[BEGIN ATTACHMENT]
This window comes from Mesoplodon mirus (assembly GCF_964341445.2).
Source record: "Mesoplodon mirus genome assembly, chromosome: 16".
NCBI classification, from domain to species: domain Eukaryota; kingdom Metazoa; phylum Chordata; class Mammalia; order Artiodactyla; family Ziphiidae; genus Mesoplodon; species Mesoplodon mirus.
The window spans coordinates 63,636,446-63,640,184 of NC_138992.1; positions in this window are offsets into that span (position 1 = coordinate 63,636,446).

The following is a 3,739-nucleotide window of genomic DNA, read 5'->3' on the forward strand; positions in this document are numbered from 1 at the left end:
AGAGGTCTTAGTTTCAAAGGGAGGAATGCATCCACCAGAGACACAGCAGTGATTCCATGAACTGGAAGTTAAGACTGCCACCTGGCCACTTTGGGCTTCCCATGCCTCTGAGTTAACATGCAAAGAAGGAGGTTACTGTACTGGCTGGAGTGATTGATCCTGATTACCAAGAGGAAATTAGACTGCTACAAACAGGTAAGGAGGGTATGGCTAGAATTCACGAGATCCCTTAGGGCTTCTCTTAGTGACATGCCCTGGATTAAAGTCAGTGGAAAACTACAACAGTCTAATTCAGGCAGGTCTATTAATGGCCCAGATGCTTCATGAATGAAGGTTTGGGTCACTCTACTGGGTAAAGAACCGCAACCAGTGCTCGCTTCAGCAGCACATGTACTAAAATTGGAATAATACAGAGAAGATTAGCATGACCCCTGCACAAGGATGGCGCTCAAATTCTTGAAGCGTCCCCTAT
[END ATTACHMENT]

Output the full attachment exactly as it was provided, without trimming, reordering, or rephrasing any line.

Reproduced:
This window comes from Mesoplodon mirus (assembly GCF_964341445.2).
Source record: "Mesoplodon mirus genome assembly, chromosome: 16".
NCBI classification, from domain to species: domain Eukaryota; kingdom Metazoa; phylum Chordata; class Mammalia; order Artiodactyla; family Ziphiidae; genus Mesoplodon; species Mesoplodon mirus.
The window spans coordinates 63,636,446-63,640,184 of NC_138992.1; positions in this window are offsets into that span (position 1 = coordinate 63,636,446).

The following is a 3,739-nucleotide window of genomic DNA, read 5'->3' on the forward strand; positions in this document are numbered from 1 at the left end:
AGAGGTCTTAGTTTCAAAGGGAGGAATGCATCCACCAGAGACACAGCAGTGATTCCATGAACTGGAAGTTAAGACTGCCACCTGGCCACTTTGGGCTTCCCATGCCTCTGAGTTAACATGCAAAGAAGGAGGTTACTGTACTGGCTGGAGTGATTGATCCTGATTACCAAGAGGAAATTAGACTGCTACAAACAGGTAAGGAGGGTATGGCTAGAATTCACGAGATCCCTTAGGGCTTCTCTTAGTGACATGCCCTGGATTAAAGTCAGTGGAAAACTACAACAGTCTAATTCAGGCAGGTCTATTAATGGCCCAGATGCTTCATGAATGAAGGTTTGGGTCACTCTACTGGGTAAAGAACCGCAACCAGTGCTCGCTTCAGCAGCACATGTACTAAAATTGGAATAATACAGAGAAGATTAGCATGACCCCTGCACAAGGATGGCGCTCAAATTCTTGAAGCGTCCCCTAT